And many other projects. If you would like to read about these in greater depth you can go visit the Moving into care blog.

General public engaging in The Yarn Bombing of Low Fell. Image: Kate Sweeney and Claire Ford

What did we achieve?

  • We organised and delivered a training event for other care staff in the area organised by the Tyne and Wear Care Alliance. Around 30 care staff attended in which we shared ideas around practice, roles and materials.  
  • We created an online voice through a blog to share our thoughts, opinions and ideas throughout the residency. We have had 4,499 hits so far with readers regularly contacting us with great interest in the project. We hope to develop this over time. Our blog address is  
  • We promoted and empowered the care staff at Northbourne through the Arts, showing society the amazing job that they do.  
  • We created an exciting, new and curious approach to the care home and were able to see the results on everyone at Northbourne Care Home from beginning to end, transforming moral and the annexe unused space.  
  • We now have a better understanding of the effects of living in a care home and have been able to reflect on these emotionally as an artist. The project has inspired many other ideas and thoughts which we would like to take further into the future.  
  • Most importantly, we have been able to connect the Art world with the Health world that is ‘Anchor’. The managers and marketing team from head office had never visited Northbourne care home before but the final exhibition of work filled them with excitement. This enabled them to see the importance of the arts and how they can transform spaces. One of our initial aims was to look at the growing need of Artists in care homes and how we create more opportunities going forward. This is the first step to making this change which we hope in time will provide funding and promote sustainability for Artists in care homes.  

What we learnt from Moving In

  • Time to develop deeper, meaningful relationships with residents and staff members. This has enriched our practices and inspired really exciting outcomes and time for us to explore our own ideas that we have had working in care homes for a long time.  
  • It built the collaborative practices between Kate Sweeney and Claire Ford, understanding where their strengths and weaknesses lie to best support one another.  
  • We gained invaluable experience in establishing and developing deep and sustainable inter-personal skills with different groups of people invested in the project such as care staff, family members and the wider community. 
Character Expression. Image: Phyllis Christopher

Longer-term impact from the Moving In project: 

  • One of the projects that took place during the residency was The Yarn Bombing of Low Fell.  Local community members wrote to various residents and this has now resulted in the local community getting involved at Northbourne. Community involvement has increased and put Northbourne on the map with regular events taking place.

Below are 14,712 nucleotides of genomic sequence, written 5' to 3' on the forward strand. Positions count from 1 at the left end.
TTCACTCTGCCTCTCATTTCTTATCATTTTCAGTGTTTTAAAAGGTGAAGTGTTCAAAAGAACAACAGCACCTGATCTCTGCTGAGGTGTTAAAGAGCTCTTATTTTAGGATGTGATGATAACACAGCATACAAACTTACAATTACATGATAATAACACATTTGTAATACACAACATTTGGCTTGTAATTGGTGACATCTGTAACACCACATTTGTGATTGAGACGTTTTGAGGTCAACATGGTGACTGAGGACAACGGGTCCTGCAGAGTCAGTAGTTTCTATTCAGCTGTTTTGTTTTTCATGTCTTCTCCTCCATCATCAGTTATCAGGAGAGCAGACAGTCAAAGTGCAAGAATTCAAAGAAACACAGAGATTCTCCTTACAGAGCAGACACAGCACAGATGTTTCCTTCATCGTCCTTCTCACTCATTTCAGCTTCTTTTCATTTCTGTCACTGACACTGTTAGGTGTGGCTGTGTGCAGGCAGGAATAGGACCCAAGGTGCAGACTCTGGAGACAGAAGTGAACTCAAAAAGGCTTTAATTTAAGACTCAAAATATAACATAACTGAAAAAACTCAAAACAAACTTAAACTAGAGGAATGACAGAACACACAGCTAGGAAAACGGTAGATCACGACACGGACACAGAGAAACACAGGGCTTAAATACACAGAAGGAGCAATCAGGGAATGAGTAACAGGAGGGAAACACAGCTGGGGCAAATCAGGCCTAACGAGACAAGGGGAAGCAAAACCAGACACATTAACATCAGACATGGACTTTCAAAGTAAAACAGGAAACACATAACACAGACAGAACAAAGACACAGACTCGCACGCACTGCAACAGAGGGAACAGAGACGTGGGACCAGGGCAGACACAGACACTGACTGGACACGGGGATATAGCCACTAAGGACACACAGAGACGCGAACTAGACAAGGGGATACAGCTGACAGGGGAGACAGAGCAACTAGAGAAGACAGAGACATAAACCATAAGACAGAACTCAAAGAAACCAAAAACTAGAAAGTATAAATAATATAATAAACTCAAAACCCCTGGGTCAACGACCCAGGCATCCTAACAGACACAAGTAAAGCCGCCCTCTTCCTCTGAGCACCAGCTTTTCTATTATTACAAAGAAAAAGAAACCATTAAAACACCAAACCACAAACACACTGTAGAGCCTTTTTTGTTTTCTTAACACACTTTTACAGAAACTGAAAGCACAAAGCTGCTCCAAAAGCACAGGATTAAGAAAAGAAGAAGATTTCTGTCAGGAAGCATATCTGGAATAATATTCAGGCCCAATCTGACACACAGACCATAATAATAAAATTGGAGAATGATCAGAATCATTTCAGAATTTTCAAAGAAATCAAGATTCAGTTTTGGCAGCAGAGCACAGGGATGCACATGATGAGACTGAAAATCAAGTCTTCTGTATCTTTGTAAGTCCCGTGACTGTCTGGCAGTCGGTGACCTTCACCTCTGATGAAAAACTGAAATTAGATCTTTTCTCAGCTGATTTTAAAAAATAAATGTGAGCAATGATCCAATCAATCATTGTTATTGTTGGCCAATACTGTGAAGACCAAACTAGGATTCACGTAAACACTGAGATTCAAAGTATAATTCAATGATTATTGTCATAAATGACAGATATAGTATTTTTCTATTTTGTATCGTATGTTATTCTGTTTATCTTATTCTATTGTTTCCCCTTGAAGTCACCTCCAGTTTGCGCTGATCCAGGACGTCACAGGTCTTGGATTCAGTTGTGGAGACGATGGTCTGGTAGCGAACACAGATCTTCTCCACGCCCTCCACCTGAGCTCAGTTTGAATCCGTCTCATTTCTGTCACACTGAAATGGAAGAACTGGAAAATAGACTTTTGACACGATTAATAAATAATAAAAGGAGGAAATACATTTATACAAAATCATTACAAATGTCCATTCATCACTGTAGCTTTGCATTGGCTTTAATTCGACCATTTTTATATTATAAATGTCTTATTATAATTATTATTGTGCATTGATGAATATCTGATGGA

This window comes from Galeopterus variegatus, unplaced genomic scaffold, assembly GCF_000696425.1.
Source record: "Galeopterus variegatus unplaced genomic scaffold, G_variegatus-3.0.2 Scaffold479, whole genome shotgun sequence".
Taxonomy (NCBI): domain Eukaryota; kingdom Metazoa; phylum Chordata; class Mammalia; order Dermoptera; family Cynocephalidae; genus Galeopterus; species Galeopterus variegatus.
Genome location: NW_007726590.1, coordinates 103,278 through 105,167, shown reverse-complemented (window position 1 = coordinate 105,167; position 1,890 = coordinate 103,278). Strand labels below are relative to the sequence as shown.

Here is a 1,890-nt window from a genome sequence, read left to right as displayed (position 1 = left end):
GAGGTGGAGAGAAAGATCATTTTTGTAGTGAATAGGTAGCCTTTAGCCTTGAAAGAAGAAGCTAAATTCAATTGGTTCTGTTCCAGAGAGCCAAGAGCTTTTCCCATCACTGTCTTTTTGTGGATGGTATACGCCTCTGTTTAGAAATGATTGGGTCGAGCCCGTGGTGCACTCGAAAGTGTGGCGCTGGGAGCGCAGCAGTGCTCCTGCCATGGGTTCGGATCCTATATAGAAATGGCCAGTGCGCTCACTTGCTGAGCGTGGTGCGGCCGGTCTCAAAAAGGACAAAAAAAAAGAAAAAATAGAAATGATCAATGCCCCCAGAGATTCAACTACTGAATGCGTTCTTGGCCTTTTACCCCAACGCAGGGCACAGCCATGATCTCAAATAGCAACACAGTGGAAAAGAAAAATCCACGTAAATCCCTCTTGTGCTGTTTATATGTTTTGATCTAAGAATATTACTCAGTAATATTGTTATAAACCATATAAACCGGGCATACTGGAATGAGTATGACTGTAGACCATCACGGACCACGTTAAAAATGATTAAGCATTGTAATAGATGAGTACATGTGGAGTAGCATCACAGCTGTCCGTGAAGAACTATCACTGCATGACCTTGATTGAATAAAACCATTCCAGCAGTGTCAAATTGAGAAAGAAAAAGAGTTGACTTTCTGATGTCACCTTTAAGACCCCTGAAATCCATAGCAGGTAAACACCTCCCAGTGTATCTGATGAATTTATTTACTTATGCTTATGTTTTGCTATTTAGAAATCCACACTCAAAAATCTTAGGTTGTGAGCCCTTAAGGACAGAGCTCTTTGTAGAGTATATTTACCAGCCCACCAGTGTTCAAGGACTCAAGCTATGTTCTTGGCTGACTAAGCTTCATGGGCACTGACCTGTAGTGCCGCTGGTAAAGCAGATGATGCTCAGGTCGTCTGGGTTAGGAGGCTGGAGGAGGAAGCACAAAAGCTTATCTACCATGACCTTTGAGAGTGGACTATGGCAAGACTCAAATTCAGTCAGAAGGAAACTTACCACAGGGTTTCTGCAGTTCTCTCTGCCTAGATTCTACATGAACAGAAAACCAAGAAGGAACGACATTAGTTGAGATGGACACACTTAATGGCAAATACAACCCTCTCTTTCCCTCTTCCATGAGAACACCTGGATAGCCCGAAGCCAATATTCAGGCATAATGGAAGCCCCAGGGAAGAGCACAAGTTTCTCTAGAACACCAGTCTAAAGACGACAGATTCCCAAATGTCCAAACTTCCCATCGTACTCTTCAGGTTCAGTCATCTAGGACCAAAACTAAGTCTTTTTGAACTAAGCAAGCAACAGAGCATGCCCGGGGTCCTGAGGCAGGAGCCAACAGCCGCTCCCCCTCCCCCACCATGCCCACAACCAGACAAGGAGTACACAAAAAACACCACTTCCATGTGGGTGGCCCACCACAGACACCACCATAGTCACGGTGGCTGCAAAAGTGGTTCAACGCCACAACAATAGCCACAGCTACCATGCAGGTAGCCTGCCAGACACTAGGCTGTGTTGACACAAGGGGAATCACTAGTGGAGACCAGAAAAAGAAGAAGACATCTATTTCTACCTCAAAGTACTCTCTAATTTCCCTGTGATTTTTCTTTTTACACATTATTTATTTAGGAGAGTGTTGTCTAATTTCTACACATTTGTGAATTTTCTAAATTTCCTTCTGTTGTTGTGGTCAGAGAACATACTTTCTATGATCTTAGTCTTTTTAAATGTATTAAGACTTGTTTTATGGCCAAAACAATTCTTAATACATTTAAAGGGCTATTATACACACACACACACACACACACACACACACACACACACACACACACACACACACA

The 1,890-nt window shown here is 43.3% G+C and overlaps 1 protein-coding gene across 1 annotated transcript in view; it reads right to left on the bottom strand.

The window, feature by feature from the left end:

• The Moving In Residency took place in the annexe of Northbourne Care Home, an unused space that was closed down a few years ago due to it not meeting regulations for en suite bathrooms. Over the 5 weeks that the residency took place the annexe was developed into a studio space-changing daily with creative outcomes and artworks. Over time staff, residents and family members came to see us and began using the space. The Moving In exhibition transformed the space into a professional arts space in which Anchor directors saw its full potential. Since then, Anchor committed to transforming the space with funding to open ‘The Hub’. The annexe at Northbourne is now a community space with a hairdresser, a men’s shed, a kitchen for residents to use, an art studio and a cinema room. A real transformation that brings great energy to the space.  
  • Since Moving In, Anchor have altered how their Activity Coordinators work, believing that all Care Staff should be responsible for activities too. The development of ‘The Hub’ sees all staff working closely with their residents now to understand their well-being needs as well as their health needs. More activity is taking place than before.  
  • We have written and reflected upon our time at Northbourne in conversation with other arts and academic parties, sharing our learning to develop this line of work going forward.  

Lessons Learnt

  • After the 5 week-long residency we became really attached and felt we couldn’t leave. In hindsight, an exit strategy should have been put in place. Instead, we volunteered our time up to December 2017, visiting and facilitating sessions on a weekly basis. The exhibition in December 2017 was our final celebration and session and we simply visited residents after this time.  

Claire Ford
Visit the Moving into Care blog